If the Magers’ farm isn’t convenient for you, there are many other alpaca farms in our area to visit. In Ellicottville, Sugartown Farms is run by Timm and Helen Herman. Humming Herd Alpacas is a 60-acre farm located in Collins, NY that’s run by Dane and Shannon Stocker. Kendall Creek Farms is located in Bradford, PA and is run by Chris and Lori Works.
   Regardless of which farm you visit, any experience with alpacas is bound to be a meaningful one. Whether you visit for the day and take away the experience, or decide to start a farm of your own, alpaca farms offer a chance for you and your family to connect with animals in the great outdoors!  Learn more about this year’s National Alpaca Farm Days at  Head to for more info on the Mager Farm in Little Valley.


Pumpkin shack at Pumpkinville

Pumpkinville, Amish Trails, Falling Leaves Festival and More! Read more

By Louisa Benatovich

Celebrate summer with food-filled walk in the park Read more

Kathleen O’Neil and
By Mary Heyl

Providing support through golf and the 'Kiss Company' Read more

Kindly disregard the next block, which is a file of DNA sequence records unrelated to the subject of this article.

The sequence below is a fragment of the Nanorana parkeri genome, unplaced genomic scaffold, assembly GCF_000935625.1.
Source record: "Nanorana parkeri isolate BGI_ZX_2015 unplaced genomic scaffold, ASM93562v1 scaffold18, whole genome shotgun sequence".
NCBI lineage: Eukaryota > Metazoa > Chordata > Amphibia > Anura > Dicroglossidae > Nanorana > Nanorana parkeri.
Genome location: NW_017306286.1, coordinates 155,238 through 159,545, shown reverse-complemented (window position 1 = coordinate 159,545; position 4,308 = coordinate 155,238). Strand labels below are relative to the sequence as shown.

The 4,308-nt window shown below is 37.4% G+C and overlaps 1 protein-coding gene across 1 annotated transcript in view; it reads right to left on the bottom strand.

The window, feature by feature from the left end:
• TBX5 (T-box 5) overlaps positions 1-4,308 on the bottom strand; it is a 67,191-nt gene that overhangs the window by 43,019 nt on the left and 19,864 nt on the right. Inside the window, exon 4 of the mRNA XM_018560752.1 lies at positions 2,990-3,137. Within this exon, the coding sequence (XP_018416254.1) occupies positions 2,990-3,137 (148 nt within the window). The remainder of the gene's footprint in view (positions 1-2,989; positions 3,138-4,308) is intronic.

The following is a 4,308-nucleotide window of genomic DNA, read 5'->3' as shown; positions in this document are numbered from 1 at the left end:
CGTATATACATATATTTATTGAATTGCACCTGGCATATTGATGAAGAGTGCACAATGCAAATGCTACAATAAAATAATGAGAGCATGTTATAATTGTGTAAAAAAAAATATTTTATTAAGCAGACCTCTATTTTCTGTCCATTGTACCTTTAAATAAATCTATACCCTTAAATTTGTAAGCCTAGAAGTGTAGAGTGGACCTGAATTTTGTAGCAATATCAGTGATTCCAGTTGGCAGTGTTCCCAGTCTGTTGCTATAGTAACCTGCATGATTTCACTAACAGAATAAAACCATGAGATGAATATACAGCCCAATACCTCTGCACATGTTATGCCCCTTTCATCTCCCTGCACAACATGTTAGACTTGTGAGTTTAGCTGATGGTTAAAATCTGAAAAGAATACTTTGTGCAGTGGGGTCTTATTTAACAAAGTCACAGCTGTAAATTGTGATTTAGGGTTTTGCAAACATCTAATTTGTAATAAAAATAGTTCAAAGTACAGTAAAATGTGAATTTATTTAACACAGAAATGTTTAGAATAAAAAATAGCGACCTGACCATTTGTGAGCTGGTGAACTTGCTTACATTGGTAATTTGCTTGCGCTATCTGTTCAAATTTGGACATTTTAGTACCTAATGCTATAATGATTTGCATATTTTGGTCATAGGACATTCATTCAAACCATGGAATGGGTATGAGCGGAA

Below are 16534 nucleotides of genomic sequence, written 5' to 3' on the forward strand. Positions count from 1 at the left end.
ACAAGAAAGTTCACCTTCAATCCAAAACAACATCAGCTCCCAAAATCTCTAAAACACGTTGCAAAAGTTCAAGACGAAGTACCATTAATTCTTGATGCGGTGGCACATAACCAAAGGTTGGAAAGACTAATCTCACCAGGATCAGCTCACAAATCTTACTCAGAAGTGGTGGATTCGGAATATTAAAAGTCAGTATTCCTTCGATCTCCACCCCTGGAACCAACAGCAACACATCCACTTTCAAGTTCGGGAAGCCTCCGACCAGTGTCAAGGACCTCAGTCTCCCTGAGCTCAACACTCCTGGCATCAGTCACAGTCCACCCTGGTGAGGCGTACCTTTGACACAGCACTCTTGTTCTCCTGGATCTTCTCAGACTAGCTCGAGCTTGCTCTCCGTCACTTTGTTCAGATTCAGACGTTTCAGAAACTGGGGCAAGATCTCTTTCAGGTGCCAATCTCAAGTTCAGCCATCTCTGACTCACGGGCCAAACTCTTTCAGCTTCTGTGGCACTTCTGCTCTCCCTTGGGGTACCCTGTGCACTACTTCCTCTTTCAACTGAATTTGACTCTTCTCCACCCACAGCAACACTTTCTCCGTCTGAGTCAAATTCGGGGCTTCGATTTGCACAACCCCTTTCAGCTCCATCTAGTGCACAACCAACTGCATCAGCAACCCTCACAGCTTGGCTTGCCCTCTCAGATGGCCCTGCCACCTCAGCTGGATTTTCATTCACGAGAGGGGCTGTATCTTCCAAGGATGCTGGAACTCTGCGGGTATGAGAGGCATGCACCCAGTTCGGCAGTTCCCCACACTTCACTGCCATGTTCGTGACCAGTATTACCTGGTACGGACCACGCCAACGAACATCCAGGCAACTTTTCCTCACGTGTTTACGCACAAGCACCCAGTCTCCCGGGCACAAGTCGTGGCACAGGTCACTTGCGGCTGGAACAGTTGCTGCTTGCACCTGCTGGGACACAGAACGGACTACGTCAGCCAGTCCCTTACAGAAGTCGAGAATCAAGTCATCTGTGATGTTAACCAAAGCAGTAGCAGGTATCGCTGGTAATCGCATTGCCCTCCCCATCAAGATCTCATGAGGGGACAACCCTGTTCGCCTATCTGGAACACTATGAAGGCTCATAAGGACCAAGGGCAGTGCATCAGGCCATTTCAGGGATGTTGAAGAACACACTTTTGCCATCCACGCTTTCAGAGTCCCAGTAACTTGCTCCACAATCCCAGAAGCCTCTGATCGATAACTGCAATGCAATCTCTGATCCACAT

By Louisa Benatovich

Thriving art organization celebrates new home and larger outreach. Read more

By Jacquie Gardner

In the heart of Cattaraugus County...where do you want to play? Read more

By Melanie Hulick

This year's Cattaraugus County Fair welcomes country singer Josh Turner. Read more

By Jacquie Gardner

Time to hit the fairways and greens in Cattaraugus County, better known as the Enchanted Mountains! Our courses offer natural features that make for unique terrains and beautiful views, all at affordable prices. The attractions off the courses are just as beautiful and worth exploring before or after tee times! Plan to stay awhile to enjoy the newly opened Onöhsagwë:dé Cultural Center or to help Griffis Sculpture Park celebrate their milestone year! And don’t forgot our other iconic places to see – Allegany State Park-NY’s largest State Park, Rock City Park-the WORLD’s largest outcropping of quartz conglomerate, and the NY Amish Trail-an Old Order Amish Settlement along the Western side of our County. Call 1-800-331-0543 or visit for a free 2019 Activities Guide. Read more

By Mary Heyl

W.I.L.M.A. Expo spotlights local manufacturers and artisans of Cattaraugus County Read more

By Mary Heyl

Exciting changes for both artists and art lovers Read more